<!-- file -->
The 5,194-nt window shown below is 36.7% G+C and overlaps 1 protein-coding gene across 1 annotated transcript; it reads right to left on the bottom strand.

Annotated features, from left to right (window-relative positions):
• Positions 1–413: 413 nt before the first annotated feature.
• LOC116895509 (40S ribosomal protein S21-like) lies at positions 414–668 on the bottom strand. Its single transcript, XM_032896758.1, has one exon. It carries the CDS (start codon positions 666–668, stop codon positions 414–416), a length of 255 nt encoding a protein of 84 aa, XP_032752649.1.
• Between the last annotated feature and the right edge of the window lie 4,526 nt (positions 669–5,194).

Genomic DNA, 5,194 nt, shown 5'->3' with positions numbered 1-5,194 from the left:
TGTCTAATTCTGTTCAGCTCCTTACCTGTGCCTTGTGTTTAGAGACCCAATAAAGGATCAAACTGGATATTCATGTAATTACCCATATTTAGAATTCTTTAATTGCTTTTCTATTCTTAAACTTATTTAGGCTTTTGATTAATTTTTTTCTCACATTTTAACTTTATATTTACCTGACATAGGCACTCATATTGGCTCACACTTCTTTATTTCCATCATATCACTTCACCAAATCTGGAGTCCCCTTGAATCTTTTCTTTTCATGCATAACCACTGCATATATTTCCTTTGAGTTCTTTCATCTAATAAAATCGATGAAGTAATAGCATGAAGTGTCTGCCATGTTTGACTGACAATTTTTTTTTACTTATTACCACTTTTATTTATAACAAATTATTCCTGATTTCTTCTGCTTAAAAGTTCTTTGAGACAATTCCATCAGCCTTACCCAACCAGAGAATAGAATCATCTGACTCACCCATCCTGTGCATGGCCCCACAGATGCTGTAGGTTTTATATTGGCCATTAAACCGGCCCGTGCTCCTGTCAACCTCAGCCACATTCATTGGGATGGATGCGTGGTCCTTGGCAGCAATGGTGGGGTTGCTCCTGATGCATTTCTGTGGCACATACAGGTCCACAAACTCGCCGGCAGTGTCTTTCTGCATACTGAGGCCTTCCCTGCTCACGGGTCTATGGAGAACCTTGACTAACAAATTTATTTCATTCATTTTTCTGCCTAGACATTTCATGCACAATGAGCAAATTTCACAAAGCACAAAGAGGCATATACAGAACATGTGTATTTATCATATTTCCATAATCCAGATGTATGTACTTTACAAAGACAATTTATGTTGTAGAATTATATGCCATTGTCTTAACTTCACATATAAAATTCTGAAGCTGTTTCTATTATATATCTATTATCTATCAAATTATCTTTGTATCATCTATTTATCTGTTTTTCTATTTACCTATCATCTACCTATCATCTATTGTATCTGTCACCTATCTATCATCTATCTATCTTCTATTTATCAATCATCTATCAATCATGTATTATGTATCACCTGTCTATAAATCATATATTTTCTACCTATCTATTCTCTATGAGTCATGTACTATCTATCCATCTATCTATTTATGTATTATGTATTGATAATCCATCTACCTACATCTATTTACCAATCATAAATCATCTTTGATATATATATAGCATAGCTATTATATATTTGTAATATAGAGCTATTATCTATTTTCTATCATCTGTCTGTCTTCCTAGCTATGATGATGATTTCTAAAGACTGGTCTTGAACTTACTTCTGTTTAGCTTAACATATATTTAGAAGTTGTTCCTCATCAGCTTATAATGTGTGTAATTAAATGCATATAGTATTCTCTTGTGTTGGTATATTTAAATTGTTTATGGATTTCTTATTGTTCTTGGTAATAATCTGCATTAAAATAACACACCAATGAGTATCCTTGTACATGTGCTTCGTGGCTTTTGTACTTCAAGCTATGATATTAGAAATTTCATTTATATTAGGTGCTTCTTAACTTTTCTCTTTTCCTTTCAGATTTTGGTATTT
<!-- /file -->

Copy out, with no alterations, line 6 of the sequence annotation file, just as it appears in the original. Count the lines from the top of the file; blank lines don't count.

Genomic DNA, 5,194 nt, shown 5'->3' with positions numbered 1-5,194 from the left: